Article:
In 1999, we excavated and studied a number of vaulted rooms located at the ground level in the western part of the bath complex. From 2000 onward, we decided to continue the excavations on the upper floor before continuing those below, in order to remove the enormous weight on top of the vaulted rooms.
We intend to continue our excavations this year in the following areas of the upper floor:
- The frigidarium (F 1), east of Caldarium 2
Only a very small area of the large cold-water bath exposed in 2001 has been excavated. Because of the possibility of transporting the excavation earth, the presence of large ashlar blocks from the pillars that supported the roof, and for safety reasons, the excavation of this room will continue toward the east and south.
- The eastern section of the Roman Baths, defined by four major central pillars in the central part of Frigidarium 1, flanked to the north and south by identical hall defined by two rows of six smaller pillars each. This area has not yet been explored by excavation, but this year we intend to expose part of the northern hall.
- The northern facade of the Baths building, for the purpose of locating its original and possibly modified entrances. The north wall of the northern frigidarium indicated the fact that the entrance to the monument could have been relocated.
2004 excavations in the Roman Baths
In A.D. 167, P. Aelius Akulas, a local citizen who had received his citizenship from Hadrian, dedicated the Makellon (food market) to Marcus Aurelius, most probably in honour of his Parthian victory. The Makellon is located at a lower terrace to the southeast of the Upper Agora. The complex, composed of a courtyard, open to the south, but surrounded on the three other sides by rows of shops and featuring a central circular building or tholos, followed western prototypes. In the case of Sagalassos, however, the structure was most probably modelled on a similar, but larger squares built at Perge, during the reign of Antoninus Pius or Marcus Aurelius. A similar circular edifice was also erected on the agora at the nearby city of Side at the same time.
Exploring this building for the first time in 2005, we aim to:
- Focus the excavation in the western half of the building, inside and in front of its western portico, extending up to the central tholos.
- Document the original construction date of the building, along with any subsequent changes and possible phases of encroachment, abandonment and collapse.
- Do contextual analysis based on the study of all material evidence found inside the shops (ceramics, metal, glass, faunal and botanical remains) in order to identify the nature of each shop and to document the final period of its use or transformation for other functions.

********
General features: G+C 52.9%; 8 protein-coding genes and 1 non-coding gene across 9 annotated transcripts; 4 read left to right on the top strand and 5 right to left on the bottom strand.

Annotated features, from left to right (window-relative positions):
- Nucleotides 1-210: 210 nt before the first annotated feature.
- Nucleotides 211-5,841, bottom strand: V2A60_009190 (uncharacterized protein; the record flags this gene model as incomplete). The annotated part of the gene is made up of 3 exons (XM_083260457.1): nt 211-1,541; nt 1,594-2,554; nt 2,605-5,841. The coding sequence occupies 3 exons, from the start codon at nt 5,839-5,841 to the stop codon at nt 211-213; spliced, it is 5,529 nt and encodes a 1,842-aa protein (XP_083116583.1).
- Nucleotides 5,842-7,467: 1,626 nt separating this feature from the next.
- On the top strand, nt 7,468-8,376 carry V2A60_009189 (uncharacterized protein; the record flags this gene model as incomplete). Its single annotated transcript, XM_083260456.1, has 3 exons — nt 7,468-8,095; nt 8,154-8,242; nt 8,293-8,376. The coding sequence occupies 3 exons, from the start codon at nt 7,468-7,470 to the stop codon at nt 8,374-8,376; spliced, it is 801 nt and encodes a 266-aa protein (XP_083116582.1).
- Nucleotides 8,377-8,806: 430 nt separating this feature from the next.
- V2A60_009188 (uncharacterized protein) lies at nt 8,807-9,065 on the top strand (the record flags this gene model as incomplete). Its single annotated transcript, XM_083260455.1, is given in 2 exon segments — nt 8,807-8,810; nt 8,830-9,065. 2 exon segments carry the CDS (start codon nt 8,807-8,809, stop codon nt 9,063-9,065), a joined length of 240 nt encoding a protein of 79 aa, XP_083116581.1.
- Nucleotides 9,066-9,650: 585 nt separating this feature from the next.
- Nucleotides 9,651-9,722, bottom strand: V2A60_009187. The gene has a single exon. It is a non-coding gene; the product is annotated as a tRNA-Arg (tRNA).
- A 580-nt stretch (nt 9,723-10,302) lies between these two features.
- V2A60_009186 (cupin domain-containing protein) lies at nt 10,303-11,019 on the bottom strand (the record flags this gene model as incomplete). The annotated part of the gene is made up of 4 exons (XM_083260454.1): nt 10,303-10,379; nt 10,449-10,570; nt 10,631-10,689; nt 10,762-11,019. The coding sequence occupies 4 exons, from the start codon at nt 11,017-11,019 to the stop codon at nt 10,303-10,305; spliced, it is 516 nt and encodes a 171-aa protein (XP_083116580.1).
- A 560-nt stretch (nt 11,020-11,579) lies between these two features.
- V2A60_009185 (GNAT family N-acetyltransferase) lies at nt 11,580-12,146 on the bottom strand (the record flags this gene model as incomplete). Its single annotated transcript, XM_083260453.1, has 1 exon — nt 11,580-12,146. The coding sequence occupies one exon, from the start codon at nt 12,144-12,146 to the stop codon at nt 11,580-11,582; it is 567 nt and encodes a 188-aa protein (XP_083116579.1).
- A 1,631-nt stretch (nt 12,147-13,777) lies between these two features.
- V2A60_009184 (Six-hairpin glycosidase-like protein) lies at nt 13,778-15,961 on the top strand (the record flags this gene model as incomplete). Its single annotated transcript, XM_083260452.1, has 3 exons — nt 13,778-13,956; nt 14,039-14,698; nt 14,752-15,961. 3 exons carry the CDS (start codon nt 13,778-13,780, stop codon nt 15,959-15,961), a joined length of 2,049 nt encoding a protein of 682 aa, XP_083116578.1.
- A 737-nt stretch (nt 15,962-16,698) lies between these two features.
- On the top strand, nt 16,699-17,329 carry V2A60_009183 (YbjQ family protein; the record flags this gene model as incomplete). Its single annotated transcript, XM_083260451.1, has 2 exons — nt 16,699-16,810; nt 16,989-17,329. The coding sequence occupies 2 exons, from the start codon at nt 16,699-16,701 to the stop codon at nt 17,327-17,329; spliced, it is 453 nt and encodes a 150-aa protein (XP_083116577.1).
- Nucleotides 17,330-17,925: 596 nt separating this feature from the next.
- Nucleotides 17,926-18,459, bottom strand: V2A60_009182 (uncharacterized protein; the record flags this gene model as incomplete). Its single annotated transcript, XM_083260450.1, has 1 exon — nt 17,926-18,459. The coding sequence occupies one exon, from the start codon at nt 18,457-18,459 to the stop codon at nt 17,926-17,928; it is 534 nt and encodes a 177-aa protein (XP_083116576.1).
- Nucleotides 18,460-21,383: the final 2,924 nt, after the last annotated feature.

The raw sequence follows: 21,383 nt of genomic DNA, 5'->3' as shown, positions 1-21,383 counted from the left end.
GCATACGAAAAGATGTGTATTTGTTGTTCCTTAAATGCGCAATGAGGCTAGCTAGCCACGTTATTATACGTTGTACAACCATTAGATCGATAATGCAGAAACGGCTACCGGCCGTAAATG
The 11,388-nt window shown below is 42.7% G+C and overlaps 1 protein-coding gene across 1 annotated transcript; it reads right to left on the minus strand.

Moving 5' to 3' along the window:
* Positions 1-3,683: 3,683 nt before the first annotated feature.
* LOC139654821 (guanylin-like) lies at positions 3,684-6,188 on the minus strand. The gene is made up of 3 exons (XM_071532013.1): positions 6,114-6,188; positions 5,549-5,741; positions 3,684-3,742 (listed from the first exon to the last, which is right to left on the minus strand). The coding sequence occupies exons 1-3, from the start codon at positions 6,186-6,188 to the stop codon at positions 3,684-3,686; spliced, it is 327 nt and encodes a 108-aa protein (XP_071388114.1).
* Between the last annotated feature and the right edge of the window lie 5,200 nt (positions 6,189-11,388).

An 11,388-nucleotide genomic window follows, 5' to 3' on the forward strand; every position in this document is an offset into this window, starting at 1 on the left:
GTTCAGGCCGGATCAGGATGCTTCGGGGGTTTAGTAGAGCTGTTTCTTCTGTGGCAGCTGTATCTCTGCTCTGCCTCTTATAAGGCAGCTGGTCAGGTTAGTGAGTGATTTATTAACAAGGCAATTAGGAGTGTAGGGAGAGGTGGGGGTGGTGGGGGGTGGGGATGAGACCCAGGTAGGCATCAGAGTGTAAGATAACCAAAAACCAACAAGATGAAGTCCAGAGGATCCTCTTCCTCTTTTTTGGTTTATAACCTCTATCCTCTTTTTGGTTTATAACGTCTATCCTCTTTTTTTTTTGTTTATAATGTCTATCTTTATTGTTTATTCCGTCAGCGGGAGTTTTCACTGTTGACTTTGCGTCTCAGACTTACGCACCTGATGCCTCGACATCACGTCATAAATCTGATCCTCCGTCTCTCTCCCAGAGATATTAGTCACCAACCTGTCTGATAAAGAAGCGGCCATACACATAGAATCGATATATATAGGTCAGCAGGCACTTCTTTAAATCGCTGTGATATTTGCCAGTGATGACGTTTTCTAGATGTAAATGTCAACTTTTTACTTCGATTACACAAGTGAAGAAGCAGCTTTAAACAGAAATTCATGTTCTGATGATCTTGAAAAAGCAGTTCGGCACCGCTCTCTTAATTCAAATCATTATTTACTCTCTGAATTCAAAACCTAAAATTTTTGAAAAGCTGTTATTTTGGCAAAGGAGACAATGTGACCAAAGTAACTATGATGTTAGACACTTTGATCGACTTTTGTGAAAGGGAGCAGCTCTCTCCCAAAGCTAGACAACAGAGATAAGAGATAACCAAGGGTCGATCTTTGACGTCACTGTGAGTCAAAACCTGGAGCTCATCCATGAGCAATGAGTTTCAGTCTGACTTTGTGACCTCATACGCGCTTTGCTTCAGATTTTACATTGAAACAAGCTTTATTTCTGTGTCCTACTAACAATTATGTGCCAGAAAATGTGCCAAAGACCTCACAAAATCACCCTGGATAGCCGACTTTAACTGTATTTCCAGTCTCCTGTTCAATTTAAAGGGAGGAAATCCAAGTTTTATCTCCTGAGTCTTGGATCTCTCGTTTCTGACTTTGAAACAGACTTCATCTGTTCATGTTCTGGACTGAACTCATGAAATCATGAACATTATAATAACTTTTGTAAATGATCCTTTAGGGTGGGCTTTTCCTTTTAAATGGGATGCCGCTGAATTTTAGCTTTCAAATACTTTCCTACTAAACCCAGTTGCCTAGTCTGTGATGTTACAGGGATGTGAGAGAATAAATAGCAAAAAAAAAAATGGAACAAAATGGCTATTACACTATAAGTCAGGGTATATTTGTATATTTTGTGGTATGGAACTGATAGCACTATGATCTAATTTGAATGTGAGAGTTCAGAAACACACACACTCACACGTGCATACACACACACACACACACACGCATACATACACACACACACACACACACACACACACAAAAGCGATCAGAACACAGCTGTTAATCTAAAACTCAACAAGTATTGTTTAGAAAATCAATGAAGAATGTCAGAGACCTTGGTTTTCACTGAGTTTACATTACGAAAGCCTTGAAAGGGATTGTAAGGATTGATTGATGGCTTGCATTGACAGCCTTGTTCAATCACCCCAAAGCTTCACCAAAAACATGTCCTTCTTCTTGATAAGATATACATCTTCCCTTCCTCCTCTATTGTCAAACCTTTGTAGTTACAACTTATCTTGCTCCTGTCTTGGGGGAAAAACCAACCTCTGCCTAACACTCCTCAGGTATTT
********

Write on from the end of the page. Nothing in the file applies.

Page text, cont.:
The Odeion or concert building of Sagalassos is situated on a terrace to the north of the Lower Agora, partly built into the slope below the Upper Agora. The construction consisted of a covered semi-circular auditorium with a radius of 24 m, preceded to the south by a stage building. Part of the Odeion's back wall stands to its full height, preserving the square beam holes for its roof structure, but showing several repairs. The upper rows of benches inside the building seem to have largely disappeared, but the lower ones may still be preserved below the surface. The auditorium may have seated up to 3,000 spectators. The Odeion could have been entered from the west, where a row of steps leading down to the orchestra is still visible near the place where it abuts the Hadrianic Nymphaeum, as well as from the east, where an arched entrance at a lower level emerges just above the surface.
The position of the late Hadrianic Nymphaeum built against the plain south facade of the Odeion offers a terminus ante quem for the latter. A late first or early second century A.D. date also seems to be corroborated by the plain decoration of the architrave and fluted frieze of the entablature of the stage building. A Trajanic date, contemporary with the remodelling of the rest of the Lower Agora, seems most probable. In late antiquity, the building seems to have been incorporated into the late Roman city walls.
This year, we will start the excavations inside the eastern half of the Odeion and in the area immediately adjoining this part of the building. Our aims are